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I have noticed a tendency among some historians and scholars of mathematics to regard the mathematics of antiquity as a less developed version of modern mathematics. This view reminds me of the belief that evolution is directional and was bound to produce the species we know today.

A corollary to this belief, in my opinion, is that if the body of knowledge we now call modern mathematics had not emerged, then the mathematics of antiquity would have stagnated.

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  • $\begingroup$ But must all paths converge on Rome (i.e. modern mathematics)? $\endgroup$ Jul 14 at 16:23
  • $\begingroup$ I would think that those paths guided by algebra are often shared by those guided by geometry, but the relative progress down these paths made by these different approaches would be contingent on many historical factors unrelated to mathematics. I hope that doesn't sound too cryptic. $\endgroup$
    – NWR
    Jul 14 at 16:41
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    $\begingroup$ That the past is to be understood as a precursor to the present is generally called Whiggish historiography. Grattan-Guinness coined the term history as heritage for treating past concepts as imperfect prototypes of modern ones more specifically. Some other keywords are anachronism, march of progress and so on, see Current ways of thinking in the History of Mathematics for discussion. $\endgroup$
    – Conifold
    Jul 14 at 20:10
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    $\begingroup$ Teleological fallacy? $\endgroup$ Jul 16 at 6:04
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    $\begingroup$ See Whig Interpretation of History $\endgroup$ Jul 16 at 14:30
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You can call it whatever you like, depending on your attitude towards it. From a fallacy to an absolutely objective Platonic realism.

I think it is a naive realistic view on history. It is the same realism as expressed by many physicists. A reality is assumed which pulls our thoughts in the right direction. Now this can of course not be denied. It is the question though how we know that our theories are indeed rightly pulled. Just stating that this happens automatically in the course of time is, well, naive. History shows that this is not the case and ignoring history or even subject it to a suppose rule is, well, naive.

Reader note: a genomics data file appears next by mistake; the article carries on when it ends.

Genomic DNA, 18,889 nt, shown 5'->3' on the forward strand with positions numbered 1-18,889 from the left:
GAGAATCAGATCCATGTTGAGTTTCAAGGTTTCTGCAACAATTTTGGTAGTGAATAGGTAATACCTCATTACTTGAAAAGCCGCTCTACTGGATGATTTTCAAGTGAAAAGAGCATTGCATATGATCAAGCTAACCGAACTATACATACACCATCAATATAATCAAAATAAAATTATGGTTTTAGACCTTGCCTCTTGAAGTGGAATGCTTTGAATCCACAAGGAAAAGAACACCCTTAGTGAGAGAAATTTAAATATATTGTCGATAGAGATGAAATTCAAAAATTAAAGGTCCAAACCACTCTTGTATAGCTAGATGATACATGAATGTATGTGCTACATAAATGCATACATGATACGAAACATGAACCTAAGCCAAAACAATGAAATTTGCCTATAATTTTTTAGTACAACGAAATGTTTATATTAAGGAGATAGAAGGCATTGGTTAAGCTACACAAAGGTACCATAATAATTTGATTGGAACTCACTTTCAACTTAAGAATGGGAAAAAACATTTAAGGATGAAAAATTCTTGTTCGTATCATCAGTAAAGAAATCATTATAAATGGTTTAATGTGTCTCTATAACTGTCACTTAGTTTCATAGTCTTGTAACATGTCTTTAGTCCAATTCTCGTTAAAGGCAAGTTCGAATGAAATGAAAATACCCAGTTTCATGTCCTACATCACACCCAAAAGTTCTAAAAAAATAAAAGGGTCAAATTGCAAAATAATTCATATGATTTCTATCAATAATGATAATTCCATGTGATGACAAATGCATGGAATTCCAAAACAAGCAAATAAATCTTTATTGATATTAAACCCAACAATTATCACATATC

This view inhibits progress as new theories, mathematical or not, are excluded. Views that diverge are seen as not real and will consequently be put aside, ignored, or even laughed at and ridiculed.

So one can call the view a conservative anti-revolutionary Platonic realism, in favor of the existing modes of thinking.

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  • $\begingroup$ Since the inception of algebraic geometry in the 1600s, the logic of algebra has been pulling the development of geometry in a certain direction. So in the time period when the logic of algebra came to dominate mathematics, the mathematics at the start of the algebraic revolution can be described as a precursor to later mathematical developments, but it is wrong to generalize this for all of history. $\endgroup$ Jul 18 at 16:11
  • $\begingroup$ @EuclidLookedOnBeautyBare what is the connection between algebraic geometry and geometry? The former is about the solution of say m polynomials of say n variables in a certain field (say the reals) set to zero. The solutions of the variable tuples can be represented in an n-dimensional space, but does that say anything about the structure of that space, its geometry? $\endgroup$ Jul 18 at 19:53
  • $\begingroup$ The application of algebraic methods to Euclidean geometry produced a new kind of geometry, which we now call Cartesian geometry. Cartesian geometry gave rise to the so called non-Euclidean geometries, but it would be more accurate to call these Non-Cartesian geometries. $\endgroup$ Jul 19 at 2:15
  • $\begingroup$ In my opinion the term geometry should be reserved for Euclidean geometry or perhaps Hilbert's and Tarski's axiomatic, definition free, geometries. The other geometries should be called manifolds. $\endgroup$ Jul 19 at 2:23
  • $\begingroup$ @EuclidLookedOnBeautyBare There is also non-Euclidean geometry. That is in fact the geometry of the space(time) around us. You can call that a manifold of course. $\endgroup$ Jul 19 at 2:27

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